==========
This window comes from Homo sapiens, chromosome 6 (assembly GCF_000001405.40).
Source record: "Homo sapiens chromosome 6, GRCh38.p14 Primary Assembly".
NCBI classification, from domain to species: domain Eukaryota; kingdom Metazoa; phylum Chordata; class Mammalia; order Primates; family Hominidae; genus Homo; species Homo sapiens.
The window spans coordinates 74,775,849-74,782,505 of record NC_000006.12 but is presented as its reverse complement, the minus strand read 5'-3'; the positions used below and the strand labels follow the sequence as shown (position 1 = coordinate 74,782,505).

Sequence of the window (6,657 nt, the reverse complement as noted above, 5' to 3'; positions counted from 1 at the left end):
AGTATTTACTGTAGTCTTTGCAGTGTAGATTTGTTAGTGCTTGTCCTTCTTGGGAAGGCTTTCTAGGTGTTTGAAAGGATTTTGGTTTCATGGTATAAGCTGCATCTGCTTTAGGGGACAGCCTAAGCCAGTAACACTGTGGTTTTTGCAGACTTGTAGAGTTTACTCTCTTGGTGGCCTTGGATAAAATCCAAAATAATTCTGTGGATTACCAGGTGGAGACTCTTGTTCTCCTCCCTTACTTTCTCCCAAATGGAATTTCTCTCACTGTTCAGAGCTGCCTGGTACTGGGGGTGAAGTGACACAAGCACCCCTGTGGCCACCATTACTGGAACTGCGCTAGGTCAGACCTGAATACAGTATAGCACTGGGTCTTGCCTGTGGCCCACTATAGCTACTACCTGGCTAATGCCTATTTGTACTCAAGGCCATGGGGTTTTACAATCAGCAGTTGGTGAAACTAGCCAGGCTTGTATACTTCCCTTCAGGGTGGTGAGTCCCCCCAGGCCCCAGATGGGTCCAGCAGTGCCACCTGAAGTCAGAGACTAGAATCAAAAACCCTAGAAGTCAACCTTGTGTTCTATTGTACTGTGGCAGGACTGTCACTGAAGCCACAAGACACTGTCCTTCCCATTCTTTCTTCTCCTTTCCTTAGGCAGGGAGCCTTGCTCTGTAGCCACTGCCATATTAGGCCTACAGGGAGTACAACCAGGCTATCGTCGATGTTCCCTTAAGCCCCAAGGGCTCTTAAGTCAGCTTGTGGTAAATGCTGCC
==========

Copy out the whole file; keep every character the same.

This window comes from Homo sapiens, chromosome 6 (assembly GCF_000001405.40).
Source record: "Homo sapiens chromosome 6, GRCh38.p14 Primary Assembly".
NCBI classification, from domain to species: domain Eukaryota; kingdom Metazoa; phylum Chordata; class Mammalia; order Primates; family Hominidae; genus Homo; species Homo sapiens.
The window spans coordinates 74,775,849-74,782,505 of record NC_000006.12 but is presented as its reverse complement, the minus strand read 5'-3'; the positions used below and the strand labels follow the sequence as shown (position 1 = coordinate 74,782,505).

Sequence of the window (6,657 nt, the reverse complement as noted above, 5' to 3'; positions counted from 1 at the left end):
AGTATTTACTGTAGTCTTTGCAGTGTAGATTTGTTAGTGCTTGTCCTTCTTGGGAAGGCTTTCTAGGTGTTTGAAAGGATTTTGGTTTCATGGTATAAGCTGCATCTGCTTTAGGGGACAGCCTAAGCCAGTAACACTGTGGTTTTTGCAGACTTGTAGAGTTTACTCTCTTGGTGGCCTTGGATAAAATCCAAAATAATTCTGTGGATTACCAGGTGGAGACTCTTGTTCTCCTCCCTTACTTTCTCCCAAATGGAATTTCTCTCACTGTTCAGAGCTGCCTGGTACTGGGGGTGAAGTGACACAAGCACCCCTGTGGCCACCATTACTGGAACTGCGCTAGGTCAGACCTGAATACAGTATAGCACTGGGTCTTGCCTGTGGCCCACTATAGCTACTACCTGGCTAATGCCTATTTGTACTCAAGGCCATGGGGTTTTACAATCAGCAGTTGGTGAAACTAGCCAGGCTTGTATACTTCCCTTCAGGGTGGTGAGTCCCCCCAGGCCCCAGATGGGTCCAGCAGTGCCACCTGAAGTCAGAGACTAGAATCAAAAACCCTAGAAGTCAACCTTGTGTTCTATTGTACTGTGGCAGGACTGTCACTGAAGCCACAAGACACTGTCCTTCCCATTCTTTCTTCTCCTTTCCTTAGGCAGGGAGCCTTGCTCTGTAGCCACTGCCATATTAGGCCTACAGGGAGTACAACCAGGCTATCGTCGATGTTCCCTTAAGCCCCAAGGGCTCTTAAGTCAGCTTGTGGTAAATGCTGCC